• Threads are better suited to parallel computing: The goal of parallel computing is to use multiple execution paths to solve problems faster. Algorithms based on the principle of divide and conquer, e.g. binary search and quicksort, etc. often exhibit a high degree of parallelism, which can be exploited by using parallel or concurrent executions to speed up the computation. Such algorithms often require the execution entities to share common data. In the process model, processes cannot share data efficiently because their address spaces are all distinct. To remedy this problem, processes must use Interprocess Communication (IPC) to exchange data or some other means to include a common data area in their address spaces. In contrast, threads in the same process share all the (global) data in the same address space. Thus, writing programs for parallel executions using threads is simpler and more natural than using processes.

1.3. Disadvantages of Threads

On the other hand, threads also have some disadvantages, which include

  • Because of shared address space, threads needs explicit synchronization from the user.
  • Many library functions may not be threads safe, e.g. the traditional strtok() function, which divides a string into tokens in-line. In general, any function which uses global variables or relies on contents of static memory is not threads safe. Considerable efforts are needed to adapt library functions to the threads environment.
  • On single CPU systems, using threads to solve problems is actually slower than using a sequential program due to the overhead in threads creation and context switching at run-time.

2. Threads Operations

The execution locus of a thread is similar to that a process. A thread can execute in either kernel mode or user mode. While in user mode, threads executes in the same address space of a process but each has its own execution stack. As an independent execution unit, a thread can make system calls to the OS kernel, subject to the kernel’s scheduling policy, becomes suspended, activated to resume execution, etc. To take advantage of the shared address space of threads, the OS kernel’s scheduling policy may favor threads of the same process over those in different processes. As of now, almost all operating systems support POSIX Pthreads, which defines a standard set of Application Programming Interfaces (APIs) to support threads programming. In the following, we shall discuss and demonstrate concurrent programming by Pthreads in Linux (Goldt et al 1995; IBM; Love 2005; Linux Man Page Project 2017).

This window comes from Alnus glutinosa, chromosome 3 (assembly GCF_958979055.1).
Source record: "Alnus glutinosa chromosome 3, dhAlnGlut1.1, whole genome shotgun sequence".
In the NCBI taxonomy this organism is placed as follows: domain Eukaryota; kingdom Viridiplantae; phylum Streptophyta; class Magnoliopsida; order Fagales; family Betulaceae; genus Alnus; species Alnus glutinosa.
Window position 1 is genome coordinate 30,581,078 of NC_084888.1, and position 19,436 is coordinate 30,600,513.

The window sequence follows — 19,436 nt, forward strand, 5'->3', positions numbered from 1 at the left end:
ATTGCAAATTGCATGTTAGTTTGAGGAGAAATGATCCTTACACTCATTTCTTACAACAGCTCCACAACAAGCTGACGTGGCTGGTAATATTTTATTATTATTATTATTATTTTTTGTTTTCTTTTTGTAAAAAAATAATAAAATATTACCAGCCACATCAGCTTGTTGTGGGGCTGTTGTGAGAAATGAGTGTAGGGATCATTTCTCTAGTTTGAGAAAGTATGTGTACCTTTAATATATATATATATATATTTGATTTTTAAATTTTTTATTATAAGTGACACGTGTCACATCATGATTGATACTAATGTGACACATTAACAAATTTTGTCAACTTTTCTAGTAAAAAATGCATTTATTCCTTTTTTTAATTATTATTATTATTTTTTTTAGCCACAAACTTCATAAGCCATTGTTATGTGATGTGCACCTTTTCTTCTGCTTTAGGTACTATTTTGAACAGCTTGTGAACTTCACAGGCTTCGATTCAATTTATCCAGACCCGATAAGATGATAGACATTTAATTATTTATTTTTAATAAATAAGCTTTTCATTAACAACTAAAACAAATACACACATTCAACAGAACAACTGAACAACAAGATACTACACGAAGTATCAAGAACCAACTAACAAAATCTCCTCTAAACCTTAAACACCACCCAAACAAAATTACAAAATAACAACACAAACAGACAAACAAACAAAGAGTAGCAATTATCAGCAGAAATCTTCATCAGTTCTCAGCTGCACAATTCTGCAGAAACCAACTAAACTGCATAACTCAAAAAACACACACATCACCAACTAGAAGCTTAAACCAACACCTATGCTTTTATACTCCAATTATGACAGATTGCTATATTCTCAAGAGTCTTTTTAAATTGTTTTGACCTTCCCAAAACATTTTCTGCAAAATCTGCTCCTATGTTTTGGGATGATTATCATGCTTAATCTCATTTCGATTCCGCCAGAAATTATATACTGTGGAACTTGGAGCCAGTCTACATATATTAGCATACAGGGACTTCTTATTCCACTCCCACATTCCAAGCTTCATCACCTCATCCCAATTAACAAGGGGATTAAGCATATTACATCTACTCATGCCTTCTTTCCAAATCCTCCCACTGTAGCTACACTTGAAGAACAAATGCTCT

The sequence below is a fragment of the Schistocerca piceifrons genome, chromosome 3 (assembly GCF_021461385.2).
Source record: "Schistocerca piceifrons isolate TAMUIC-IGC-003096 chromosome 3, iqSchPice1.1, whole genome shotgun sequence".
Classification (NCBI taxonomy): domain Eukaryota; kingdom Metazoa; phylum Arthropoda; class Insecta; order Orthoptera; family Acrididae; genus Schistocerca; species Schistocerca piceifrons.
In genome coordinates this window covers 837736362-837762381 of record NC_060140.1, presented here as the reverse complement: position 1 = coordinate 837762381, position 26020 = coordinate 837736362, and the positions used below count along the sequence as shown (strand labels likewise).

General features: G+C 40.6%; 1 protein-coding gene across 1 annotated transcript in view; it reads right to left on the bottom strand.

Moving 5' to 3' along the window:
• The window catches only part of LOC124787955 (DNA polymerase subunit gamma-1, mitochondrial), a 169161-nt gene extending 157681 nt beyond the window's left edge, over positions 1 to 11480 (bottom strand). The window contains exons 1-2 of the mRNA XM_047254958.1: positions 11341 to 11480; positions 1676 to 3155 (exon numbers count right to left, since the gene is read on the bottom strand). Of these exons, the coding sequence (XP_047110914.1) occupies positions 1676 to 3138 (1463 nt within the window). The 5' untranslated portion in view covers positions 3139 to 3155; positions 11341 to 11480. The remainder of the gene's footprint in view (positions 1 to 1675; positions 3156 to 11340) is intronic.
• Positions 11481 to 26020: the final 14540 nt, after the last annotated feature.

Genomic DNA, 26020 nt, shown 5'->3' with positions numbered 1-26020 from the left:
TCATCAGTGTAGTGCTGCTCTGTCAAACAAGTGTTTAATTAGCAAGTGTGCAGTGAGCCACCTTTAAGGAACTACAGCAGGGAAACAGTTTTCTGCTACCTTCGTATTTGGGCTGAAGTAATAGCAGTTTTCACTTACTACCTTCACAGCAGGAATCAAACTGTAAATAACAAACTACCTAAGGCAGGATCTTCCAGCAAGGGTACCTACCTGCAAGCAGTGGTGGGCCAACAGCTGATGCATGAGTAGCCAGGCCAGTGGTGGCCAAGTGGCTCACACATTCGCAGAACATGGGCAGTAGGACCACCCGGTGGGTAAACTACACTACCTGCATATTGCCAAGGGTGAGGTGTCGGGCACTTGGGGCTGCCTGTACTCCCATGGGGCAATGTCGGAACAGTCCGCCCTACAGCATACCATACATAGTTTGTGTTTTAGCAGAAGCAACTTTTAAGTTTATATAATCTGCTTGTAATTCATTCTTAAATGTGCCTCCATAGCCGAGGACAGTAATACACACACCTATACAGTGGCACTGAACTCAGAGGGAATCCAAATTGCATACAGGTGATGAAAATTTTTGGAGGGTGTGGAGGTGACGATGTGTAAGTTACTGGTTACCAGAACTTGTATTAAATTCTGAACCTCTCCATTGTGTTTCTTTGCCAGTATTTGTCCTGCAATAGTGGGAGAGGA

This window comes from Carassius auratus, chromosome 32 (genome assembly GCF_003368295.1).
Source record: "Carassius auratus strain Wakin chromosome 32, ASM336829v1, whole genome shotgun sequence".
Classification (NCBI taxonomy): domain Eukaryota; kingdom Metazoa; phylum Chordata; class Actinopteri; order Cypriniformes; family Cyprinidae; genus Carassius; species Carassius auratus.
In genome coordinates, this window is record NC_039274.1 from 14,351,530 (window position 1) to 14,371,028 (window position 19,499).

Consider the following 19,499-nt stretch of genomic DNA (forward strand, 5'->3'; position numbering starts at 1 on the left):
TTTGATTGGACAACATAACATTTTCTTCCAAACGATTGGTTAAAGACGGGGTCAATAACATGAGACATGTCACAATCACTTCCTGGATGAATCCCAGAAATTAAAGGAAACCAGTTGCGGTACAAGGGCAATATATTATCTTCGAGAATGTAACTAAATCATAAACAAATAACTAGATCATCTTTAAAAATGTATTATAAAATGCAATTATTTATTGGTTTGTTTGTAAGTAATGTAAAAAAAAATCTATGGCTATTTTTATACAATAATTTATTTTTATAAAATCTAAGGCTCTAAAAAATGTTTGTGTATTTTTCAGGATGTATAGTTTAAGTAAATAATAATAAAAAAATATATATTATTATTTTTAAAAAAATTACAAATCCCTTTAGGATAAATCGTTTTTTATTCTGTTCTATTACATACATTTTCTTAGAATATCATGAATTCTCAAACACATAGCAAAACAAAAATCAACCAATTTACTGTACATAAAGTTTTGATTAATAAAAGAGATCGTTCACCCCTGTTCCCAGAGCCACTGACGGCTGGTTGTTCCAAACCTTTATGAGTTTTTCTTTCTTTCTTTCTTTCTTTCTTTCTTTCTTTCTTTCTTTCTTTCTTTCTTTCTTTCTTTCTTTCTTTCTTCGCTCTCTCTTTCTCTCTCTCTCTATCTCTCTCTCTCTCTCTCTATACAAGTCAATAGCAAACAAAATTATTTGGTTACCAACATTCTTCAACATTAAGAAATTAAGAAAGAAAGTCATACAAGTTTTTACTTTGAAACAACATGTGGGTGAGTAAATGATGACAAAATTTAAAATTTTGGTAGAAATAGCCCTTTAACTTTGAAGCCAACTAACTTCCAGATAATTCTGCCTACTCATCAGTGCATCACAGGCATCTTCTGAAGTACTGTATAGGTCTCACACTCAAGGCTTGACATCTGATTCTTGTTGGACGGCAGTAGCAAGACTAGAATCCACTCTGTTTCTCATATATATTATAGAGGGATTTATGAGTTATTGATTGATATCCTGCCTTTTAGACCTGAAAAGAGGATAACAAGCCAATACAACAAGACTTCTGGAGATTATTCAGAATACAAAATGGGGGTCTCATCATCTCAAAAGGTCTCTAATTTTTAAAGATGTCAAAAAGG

3. Threads Management Functions

The Pthreads library offers the following APIs for threads management.

pthread_create(thread, attr, function, arg): create thread

pthread_exit(status)      : terminate thread

pthread_cancel(thread)     : cancel thread

pthread_attr_init(attr)    : initialize thread attributes

pthread_attr_destroy(attr): destroy thread attribute

3.1. Create Thread

threads are created by the pthread_create() function.

int pthread_create (pthread_t *pthread_id, pthread_attr_t *attr,

void *(*func)(void *), void *arg);

which returns 0 on success or an error number on failure. Parameters to the pthread_create() function are

.pthread_id is a pointer to a variable of the pthread_t type. It will be filled with the unique thread ID assigned by the OS kernel. In POSIX, pthread_t is an opaque type. The programmer should not know the contents of an opaque object because it may depend on implementation. A thread may get its own ID by the pthread_self() function. In Linux, pthread_t type is defined as unsigned long, so thread ID can be printed as %lu.

.attr is a pointer to another opaque data type, which specifies the thread attributes, which are explained in more detail below.

.func is the entry address of a function for the new thread to execute.

.arg is a pointer to a parameter for the thread function, which can be written as

void *func(void *arg)